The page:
The March to Finchley, 1750
William Hogarth (1697 - 1764)
RA Collection: Art
Etching after William Hogarth's painting The March of the Guards to Finchley (1749-50, The Foundling Museum, London), which alludes to march of troops to Finchley Common, north of London, in readiness to defend the capital, and proceed to Scotland, during the second Jacobite rebellion. The scene is the Tottenham Court Turnpike and shows a bustling and varied assembly typical of Hogarth, with soldiers mingling with their families, tradesen, drinkers and beggars. In the distance (the scene faces northwards) a disciplined line of soldiers can be seen proceeding towards Finchley.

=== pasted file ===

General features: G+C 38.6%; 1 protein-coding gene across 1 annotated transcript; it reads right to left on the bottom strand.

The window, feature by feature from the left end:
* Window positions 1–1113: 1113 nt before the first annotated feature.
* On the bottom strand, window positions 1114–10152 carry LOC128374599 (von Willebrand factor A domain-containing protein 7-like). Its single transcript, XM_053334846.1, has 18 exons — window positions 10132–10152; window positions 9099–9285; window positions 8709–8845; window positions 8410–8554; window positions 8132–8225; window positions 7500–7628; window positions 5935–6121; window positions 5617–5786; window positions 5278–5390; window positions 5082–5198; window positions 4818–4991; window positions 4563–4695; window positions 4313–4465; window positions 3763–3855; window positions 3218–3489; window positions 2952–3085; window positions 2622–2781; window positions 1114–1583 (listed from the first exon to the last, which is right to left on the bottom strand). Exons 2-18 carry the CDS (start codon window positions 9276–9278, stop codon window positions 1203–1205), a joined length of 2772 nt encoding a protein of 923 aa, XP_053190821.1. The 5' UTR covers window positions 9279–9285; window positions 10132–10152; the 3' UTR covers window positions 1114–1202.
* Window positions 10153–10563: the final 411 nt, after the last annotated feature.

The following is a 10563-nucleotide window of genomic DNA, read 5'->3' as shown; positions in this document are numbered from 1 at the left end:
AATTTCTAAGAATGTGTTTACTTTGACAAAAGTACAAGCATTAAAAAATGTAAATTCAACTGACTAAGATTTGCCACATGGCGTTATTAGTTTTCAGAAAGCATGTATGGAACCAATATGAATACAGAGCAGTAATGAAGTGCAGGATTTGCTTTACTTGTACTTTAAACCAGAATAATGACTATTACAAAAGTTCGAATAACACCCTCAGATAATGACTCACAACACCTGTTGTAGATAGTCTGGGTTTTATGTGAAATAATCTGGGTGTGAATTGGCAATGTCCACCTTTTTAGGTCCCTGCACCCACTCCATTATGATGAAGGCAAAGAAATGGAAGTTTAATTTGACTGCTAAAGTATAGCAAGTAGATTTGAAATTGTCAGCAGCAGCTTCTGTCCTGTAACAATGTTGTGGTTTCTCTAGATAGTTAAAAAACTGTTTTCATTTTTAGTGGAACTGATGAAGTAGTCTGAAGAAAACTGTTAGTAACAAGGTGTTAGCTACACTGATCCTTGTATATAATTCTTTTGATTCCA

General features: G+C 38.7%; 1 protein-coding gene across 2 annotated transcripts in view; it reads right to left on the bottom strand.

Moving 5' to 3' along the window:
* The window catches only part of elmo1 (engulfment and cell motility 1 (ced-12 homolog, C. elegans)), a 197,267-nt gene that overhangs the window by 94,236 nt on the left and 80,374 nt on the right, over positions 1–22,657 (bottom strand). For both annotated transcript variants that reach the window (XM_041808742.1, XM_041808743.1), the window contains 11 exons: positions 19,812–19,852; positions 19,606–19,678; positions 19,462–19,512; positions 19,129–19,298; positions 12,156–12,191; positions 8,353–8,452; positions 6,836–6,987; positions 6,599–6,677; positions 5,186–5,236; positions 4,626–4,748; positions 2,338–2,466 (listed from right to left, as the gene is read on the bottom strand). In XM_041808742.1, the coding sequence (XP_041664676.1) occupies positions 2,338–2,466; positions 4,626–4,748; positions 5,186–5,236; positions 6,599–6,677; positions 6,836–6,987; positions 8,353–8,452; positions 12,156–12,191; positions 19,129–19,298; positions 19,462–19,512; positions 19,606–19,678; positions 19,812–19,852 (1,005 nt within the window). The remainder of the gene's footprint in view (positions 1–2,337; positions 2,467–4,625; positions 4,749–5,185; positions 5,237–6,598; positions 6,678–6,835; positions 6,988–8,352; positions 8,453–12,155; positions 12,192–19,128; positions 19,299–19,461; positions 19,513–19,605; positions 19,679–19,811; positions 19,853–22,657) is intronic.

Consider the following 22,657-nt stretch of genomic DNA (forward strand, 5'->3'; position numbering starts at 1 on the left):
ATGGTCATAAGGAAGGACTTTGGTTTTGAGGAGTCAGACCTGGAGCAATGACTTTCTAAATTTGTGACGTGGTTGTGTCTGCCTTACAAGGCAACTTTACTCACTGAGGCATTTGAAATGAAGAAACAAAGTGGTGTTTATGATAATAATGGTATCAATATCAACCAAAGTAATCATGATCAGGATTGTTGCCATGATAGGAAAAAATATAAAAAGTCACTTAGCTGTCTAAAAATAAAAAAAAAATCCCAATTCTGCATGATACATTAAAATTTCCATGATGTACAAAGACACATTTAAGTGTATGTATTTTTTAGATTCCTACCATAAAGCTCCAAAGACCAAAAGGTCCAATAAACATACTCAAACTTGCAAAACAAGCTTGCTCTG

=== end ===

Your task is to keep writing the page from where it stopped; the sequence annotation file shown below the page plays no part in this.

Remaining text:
Einberg suggests Hogarth's intention was to show that the seemingly disorganised force in the foreground was transformed into a model army once about its task, and one which accordingly secured a resounding victory over the Jacobites within a few months. The Jacobite rebeliion was frequently addressed in Hogarth's prints, for example in The Gate of Calais (17/3546) which shows exiled Scottish and Irish Jacobites in France, or his portrait of Simon, Lord Lovat on his way to trial (17/3542).
The print was engraved by Luke Sullivan and first published in 1750, with further impressions print in 1761 after Hogarth retouched the plate (the artist did this with many of his earlier plates during his final years). This impression is a rare example of the unfinished first state, before the image was finished and the lettering added below.
412 mm x 545 mm
Hogarth's prints. Vol. I. - [s.l.]: [n.d.]
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